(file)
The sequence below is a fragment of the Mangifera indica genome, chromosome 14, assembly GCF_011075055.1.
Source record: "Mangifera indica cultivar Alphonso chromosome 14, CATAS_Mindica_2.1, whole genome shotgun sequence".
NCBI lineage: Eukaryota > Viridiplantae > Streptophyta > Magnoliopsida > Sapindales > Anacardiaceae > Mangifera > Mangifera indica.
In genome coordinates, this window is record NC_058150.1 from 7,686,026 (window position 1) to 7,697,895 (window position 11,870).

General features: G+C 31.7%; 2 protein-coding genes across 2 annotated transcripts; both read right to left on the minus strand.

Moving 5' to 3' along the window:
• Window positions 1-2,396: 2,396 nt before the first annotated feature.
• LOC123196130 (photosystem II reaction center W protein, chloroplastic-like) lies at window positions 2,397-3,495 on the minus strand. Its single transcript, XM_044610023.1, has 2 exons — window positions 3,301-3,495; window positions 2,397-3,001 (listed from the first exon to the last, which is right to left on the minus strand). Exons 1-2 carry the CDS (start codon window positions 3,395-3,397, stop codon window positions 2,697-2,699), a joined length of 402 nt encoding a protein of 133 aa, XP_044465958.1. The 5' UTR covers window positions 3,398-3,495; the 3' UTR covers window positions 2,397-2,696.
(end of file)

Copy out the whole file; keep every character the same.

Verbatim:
The sequence below is a fragment of the Mangifera indica genome, chromosome 14, assembly GCF_011075055.1.
Source record: "Mangifera indica cultivar Alphonso chromosome 14, CATAS_Mindica_2.1, whole genome shotgun sequence".
NCBI lineage: Eukaryota > Viridiplantae > Streptophyta > Magnoliopsida > Sapindales > Anacardiaceae > Mangifera > Mangifera indica.
In genome coordinates, this window is record NC_058150.1 from 7,686,026 (window position 1) to 7,697,895 (window position 11,870).

General features: G+C 31.7%; 2 protein-coding genes across 2 annotated transcripts; both read right to left on the minus strand.

Moving 5' to 3' along the window:
• Window positions 1-2,396: 2,396 nt before the first annotated feature.
• LOC123196130 (photosystem II reaction center W protein, chloroplastic-like) lies at window positions 2,397-3,495 on the minus strand. Its single transcript, XM_044610023.1, has 2 exons — window positions 3,301-3,495; window positions 2,397-3,001 (listed from the first exon to the last, which is right to left on the minus strand). Exons 1-2 carry the CDS (start codon window positions 3,395-3,397, stop codon window positions 2,697-2,699), a joined length of 402 nt encoding a protein of 133 aa, XP_044465958.1. The 5' UTR covers window positions 3,398-3,495; the 3' UTR covers window positions 2,397-2,696.